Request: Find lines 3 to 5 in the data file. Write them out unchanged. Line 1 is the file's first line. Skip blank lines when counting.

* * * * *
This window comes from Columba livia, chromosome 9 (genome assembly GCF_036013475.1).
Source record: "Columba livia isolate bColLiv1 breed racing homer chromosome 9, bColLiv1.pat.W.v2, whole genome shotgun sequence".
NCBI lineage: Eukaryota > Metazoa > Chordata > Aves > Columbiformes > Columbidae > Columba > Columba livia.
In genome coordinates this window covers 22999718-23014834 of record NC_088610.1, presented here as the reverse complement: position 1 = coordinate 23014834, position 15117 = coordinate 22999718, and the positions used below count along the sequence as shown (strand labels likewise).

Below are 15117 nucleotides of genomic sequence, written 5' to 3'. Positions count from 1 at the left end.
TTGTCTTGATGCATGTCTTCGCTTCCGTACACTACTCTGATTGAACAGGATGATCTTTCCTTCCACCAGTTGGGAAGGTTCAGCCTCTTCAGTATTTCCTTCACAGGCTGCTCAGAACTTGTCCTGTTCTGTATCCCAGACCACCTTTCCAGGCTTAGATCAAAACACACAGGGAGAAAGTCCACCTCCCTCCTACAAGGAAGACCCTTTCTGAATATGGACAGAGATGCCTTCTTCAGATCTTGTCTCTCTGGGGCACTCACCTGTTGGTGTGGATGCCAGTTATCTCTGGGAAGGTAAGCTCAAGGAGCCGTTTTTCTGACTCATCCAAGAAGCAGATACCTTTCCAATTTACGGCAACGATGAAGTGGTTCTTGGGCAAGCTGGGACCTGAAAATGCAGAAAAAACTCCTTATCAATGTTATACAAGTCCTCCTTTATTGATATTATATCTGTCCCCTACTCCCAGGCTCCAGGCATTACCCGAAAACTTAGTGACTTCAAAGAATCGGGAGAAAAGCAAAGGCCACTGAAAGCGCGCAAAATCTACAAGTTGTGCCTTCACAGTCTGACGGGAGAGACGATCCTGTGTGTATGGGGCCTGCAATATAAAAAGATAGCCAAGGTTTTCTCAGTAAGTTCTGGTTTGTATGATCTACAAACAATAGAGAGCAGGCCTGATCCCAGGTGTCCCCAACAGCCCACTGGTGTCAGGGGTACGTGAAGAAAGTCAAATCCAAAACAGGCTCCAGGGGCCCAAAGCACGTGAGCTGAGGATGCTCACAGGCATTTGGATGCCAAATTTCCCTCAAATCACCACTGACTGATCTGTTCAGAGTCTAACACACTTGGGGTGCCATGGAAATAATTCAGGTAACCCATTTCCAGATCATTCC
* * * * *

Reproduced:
NCBI lineage: Eukaryota > Metazoa > Chordata > Aves > Columbiformes > Columbidae > Columba > Columba livia.
In genome coordinates this window covers 22999718-23014834 of record NC_088610.1, presented here as the reverse complement: position 1 = coordinate 23014834, position 15117 = coordinate 22999718, and the positions used below count along the sequence as shown (strand labels likewise).

Below are 15117 nucleotides of genomic sequence, written 5' to 3'. Positions count from 1 at the left end.